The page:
What is the best answer to the "Tell me about yourself" interview question for software professionals?

Updated on : December 3, 2021 by Pierce Raymond



What is the best answer to the "Tell me about yourself" interview question for software professionals?

Questions like "tell me about yourself" or "describe yourself" are usually meant to break the ice, from what I've felt. Most people tend to take them so seriously that instead of helping the interviewer break the ice, they freeze! "About me? Well I ..."

  • So the first thing to do is avoid unnecessary anxiety. You could use it in a better way later. Think of it this way: you have a date, let's say, a blind date. You don't know anything about the other person, she doesn't know anything about you either. You just come and sit and you are not talking, what should the other do?
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Questions like "tell me about yourself" or "describe yourself" are usually meant to break the ice, from what I've felt. Most people tend to take them so seriously that instead of helping the interviewer break the ice, they freeze! "About me? Well I ..."

  • So the first thing to do is avoid unnecessary anxiety. You could use it in a better way later. Think of it this way: you have a date, let's say, a blind date. You don't know anything about the other person, she doesn't know anything about you either. You just come and sit and you are not talking, what should the other person do? Speak, right? Obviously, what is the point of two people sitting at a table, face to face, with nothing to do or say? And in all likelihood, the first question they will ask you will be: "So, tell me something about yourself."

    The interviewer's intent behind asking you to actually introduce yourself is not all that different.
  • That doesn't mean you won't be judged on what you say here. But it will not be the sort of decisive judgment that the interviewer must make. There is still a long way to go for that to happen yet. So take it easy.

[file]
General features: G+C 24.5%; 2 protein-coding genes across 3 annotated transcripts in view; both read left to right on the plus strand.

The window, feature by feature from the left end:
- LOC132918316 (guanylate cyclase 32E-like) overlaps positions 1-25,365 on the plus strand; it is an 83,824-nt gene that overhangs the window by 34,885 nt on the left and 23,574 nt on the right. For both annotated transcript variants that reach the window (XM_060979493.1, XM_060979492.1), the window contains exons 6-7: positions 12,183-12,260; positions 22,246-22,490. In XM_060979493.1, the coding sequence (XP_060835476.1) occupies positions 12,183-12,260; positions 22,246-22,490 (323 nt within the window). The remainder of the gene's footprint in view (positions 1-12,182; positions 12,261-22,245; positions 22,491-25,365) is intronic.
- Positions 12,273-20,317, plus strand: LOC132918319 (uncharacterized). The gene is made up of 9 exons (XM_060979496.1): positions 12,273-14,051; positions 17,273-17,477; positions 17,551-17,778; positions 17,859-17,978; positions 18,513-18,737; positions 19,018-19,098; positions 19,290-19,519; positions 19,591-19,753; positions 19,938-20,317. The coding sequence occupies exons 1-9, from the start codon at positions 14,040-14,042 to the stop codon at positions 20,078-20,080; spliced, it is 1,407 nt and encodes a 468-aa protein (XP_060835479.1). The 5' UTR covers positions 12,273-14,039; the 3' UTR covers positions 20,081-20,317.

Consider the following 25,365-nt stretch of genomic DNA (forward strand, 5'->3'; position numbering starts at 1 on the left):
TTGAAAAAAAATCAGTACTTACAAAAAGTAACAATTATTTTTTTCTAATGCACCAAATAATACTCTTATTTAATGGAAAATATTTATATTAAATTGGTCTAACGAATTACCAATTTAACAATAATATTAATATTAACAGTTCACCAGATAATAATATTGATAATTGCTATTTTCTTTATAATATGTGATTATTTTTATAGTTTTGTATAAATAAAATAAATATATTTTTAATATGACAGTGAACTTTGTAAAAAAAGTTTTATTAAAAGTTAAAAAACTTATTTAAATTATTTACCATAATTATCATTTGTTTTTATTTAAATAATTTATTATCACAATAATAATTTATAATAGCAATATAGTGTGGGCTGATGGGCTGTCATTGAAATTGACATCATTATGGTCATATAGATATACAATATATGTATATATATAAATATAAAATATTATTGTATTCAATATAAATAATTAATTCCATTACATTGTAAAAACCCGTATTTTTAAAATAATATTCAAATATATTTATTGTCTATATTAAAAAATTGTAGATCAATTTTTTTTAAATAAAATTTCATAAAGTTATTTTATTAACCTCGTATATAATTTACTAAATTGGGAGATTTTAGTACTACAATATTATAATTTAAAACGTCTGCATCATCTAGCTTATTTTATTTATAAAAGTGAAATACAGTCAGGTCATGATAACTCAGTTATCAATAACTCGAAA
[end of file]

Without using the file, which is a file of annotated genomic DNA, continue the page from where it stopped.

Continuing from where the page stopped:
• Now, think of all the things that really define you and define you in a way that would make a stranger (in this case, a prospective employer) take an interest in you. You could blurt out answers you've read on the internet, but I really don't think that helps you much. You can always ask for more details or explanations in addition to the initial introduction.
  • "I'm a creative person"
    "Oh really, creative like in what? Do you remember an incident where your creativity helped you solve a problem?"
    "..."
  • An answer learned by heart will not allow you to think quickly in that case. Being honest and real, on the other hand, gives you the ability to do so, as it essentially requires you to tell the truth.

    Before the interview, write down all the things that define you: your background, your hobbies, your passions, your activities, your philosophies, your ideologies, your strengths, your weaknesses, your achievements, etc.

    Now, try to figure out which ones will allow a stranger to see an interesting side of you. That is actually what the interviewer hopes to see as well. Try to be unique, diverse and original in the way you express yourself.

    You could say exactly what you read on the internet or from someone else, but saying it in a different way, adding layers to it, can help you stand out.

    For instance:
  • "My biggest weakness is that I am a workaholic." (you wish!)
  • vs.
  • "I don't know if this counts as a weakness or not, but I guess the fact that I love being busy often causes me to miss out on some fun moments with friends and family.
  • I made it up to exemplify the difference you can make to your answers by using words wisely.
  • DO NOT mention personal details like your family history UNLESS the interviewer asks for it. It takes unnecessary time, it may be a detour for some interviewers, it may go against the policy of some companies, and it is not one of the most important things to mention. Then? What's the point of starting on that note?
    Personally, I like to value the interviewer's time and not mention unnecessary information unless he specifically asks for it.
  • Ideally, it could include:
    1. Your name